If an investigator is also the personal health provider of the potential research participant, there may be an additional conflict of interest. A physician's duty is to honor the best interests of the patient. An investigator must do what is best for the study. These two objectives are not always consonant. Further, potential participants may be reluctant to question the advice of a health provider on whom they depend for care.
Many participants in gene transfer research first learn of the study from an investigator as part of a therapeutic encounter. Therapeutic relationships may develop before, during or after the study. Such relationships may influence both participants' and researchers' understanding of the goals of the study. Researchers should address this nonfinancial conflict of interest both before and during the conduct of a trial in order to ensure that differences between research and treatment are understood.
Financial Conflicts of Interest: Investigators may have equity, patent and other commercial interests in the products they research and develop, thus creating a financial conflict of interest that could influence their communication with potential research participants and the conduct of the study.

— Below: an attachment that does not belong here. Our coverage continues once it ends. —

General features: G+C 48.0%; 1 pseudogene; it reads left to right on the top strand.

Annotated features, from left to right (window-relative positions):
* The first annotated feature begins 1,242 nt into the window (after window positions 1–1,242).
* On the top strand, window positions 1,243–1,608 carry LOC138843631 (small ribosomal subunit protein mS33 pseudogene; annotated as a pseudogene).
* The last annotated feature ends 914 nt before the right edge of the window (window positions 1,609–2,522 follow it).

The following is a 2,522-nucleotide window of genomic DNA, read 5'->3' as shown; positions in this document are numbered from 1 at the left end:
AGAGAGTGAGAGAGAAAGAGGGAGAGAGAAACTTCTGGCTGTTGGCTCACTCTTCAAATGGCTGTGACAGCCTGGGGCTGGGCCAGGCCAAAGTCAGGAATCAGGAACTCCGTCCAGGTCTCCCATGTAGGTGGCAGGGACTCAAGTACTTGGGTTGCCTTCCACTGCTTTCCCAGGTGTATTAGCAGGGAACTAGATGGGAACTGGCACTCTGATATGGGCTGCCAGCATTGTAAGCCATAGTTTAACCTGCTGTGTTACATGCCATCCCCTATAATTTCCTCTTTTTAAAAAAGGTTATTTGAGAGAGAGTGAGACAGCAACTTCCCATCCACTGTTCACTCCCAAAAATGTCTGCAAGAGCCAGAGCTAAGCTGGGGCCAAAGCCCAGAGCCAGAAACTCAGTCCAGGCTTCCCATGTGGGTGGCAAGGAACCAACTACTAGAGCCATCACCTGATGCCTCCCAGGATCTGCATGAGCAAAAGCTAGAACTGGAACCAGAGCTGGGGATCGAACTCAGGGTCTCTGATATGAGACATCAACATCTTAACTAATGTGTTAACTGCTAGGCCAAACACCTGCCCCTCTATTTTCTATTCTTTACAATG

Potential participants should be told who is sponsoring the research study, whether the investigators are receiving compensation from the sponsor to conduct the research, and whether there are any potential conflicts of interest. Investigators should be required to disclose possible financial conflicts of interest to their institutions and to potential participants. Investigators should consult their institutions' IRB to determine how much information should be provided regarding the existence, nature, and management of those conflicts. Institutions should have procedures in place to mitigate the influence that such conflicts have on the study and consent process.